The Core Activity Need for Assistance variable has been developed to measure the number of people with a profound or severe disability. The variable was first included in the 2006 Census. For the Census, people with a profound or severe disability are defined as those people needing help or assistance in one or more of the three core activity areas of self-care, mobility and communication, because of a disability, long-term health condition (lasting six months or more) or old age.
The basic counting unit for homelessness estimation is the person. This counting unit provides for the richness of their personal characteristics (including relationships with others) for analysis as well as analysis by their living situation.
Country of Birth
The Census records a person's country of birth. The Standard Australian Classification of Countries (SACC), 2016 (cat. no. 1269.0) is used to classify responses for Country of Birth. This classification uses the current names of countries, so if a person uses a former name, the current name is coded. For example, Siam would be coded to Thailand.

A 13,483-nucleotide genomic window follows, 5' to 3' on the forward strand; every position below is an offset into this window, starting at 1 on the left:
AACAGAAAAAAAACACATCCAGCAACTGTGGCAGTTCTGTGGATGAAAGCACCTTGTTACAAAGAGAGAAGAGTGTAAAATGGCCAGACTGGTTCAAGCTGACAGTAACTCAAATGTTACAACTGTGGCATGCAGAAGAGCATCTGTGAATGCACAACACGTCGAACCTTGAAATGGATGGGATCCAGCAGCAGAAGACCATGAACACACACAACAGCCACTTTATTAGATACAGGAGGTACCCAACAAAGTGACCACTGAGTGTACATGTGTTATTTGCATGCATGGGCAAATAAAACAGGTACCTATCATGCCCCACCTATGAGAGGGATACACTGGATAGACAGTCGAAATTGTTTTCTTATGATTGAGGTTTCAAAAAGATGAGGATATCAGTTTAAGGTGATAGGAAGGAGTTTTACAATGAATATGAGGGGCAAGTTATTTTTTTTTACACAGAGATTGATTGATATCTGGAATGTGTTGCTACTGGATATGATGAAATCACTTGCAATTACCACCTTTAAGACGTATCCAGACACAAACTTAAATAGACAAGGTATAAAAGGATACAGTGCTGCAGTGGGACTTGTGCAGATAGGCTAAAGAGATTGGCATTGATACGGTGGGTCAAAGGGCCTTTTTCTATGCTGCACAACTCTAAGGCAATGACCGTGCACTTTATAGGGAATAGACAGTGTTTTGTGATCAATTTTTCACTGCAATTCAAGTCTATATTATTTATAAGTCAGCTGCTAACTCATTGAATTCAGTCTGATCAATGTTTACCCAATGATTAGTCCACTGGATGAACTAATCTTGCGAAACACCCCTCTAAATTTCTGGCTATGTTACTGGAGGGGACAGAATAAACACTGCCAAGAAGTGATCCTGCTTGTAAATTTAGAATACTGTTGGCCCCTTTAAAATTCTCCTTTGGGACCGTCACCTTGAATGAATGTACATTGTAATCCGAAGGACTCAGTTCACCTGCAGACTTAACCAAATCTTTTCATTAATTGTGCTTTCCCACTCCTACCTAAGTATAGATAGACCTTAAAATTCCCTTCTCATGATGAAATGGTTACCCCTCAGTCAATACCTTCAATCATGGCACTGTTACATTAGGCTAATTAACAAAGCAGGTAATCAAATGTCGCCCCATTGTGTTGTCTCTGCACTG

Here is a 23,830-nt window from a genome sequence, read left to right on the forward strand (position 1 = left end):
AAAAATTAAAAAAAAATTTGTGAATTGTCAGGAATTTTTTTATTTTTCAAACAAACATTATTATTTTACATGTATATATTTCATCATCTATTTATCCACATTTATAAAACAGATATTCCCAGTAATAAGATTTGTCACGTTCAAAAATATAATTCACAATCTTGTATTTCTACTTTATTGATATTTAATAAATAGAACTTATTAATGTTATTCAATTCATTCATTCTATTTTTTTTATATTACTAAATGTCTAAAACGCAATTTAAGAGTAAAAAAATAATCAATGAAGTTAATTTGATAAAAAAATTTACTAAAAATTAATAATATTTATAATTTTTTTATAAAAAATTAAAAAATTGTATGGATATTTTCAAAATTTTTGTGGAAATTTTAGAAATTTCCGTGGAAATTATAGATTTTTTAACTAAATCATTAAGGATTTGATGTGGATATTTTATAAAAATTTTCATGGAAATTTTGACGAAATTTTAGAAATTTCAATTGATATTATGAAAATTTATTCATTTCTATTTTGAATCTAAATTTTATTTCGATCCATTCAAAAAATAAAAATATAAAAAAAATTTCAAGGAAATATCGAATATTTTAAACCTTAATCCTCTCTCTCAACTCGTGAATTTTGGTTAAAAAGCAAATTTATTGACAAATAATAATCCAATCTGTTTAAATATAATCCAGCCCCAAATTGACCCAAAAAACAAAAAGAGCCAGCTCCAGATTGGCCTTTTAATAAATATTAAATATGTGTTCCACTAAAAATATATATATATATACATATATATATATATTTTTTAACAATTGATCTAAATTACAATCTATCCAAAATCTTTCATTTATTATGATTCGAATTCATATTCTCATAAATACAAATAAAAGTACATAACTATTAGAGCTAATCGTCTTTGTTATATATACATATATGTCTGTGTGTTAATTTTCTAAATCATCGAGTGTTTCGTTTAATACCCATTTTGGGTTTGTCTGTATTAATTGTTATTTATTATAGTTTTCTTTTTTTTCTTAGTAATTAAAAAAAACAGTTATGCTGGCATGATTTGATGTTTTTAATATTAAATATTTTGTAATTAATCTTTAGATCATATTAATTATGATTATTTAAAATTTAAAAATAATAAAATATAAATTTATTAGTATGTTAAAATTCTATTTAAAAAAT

A couple family is identified by the existence of a couple relationship. A couple relationship is defined as two people usually residing in the same household who share a social, economic and emotional bond usually associated with marriage and who consider their relationship to be a marriage or marriage-like union. This relationship is identified by the presence of a registered marriage or de facto marriage. A couple family can be with or without children, and may or may not include other related individuals.
Each stage of the Census is subject to stringent quality assurance procedures which result in data of high quality. However, in a Census there are recognised sources of error and some of these may survive in the data produced. Potential sources of error in the Census are: underenumeration, respondent error, processing error and introduced random error. Introduced random error is used to protect the confidentiality of individuals. The effect of such errors on overall Census results is generally insignificant and does not impair the usefulness of Census data.
Yet, as homelessness estimates are estimated from Census using analytical techniques, using both the characteristics observed in the Census and assumptions about the way people may have responded to particular Census questions, there are limitations of the Census data where underestimation or overestimation may occur for some homeless groups.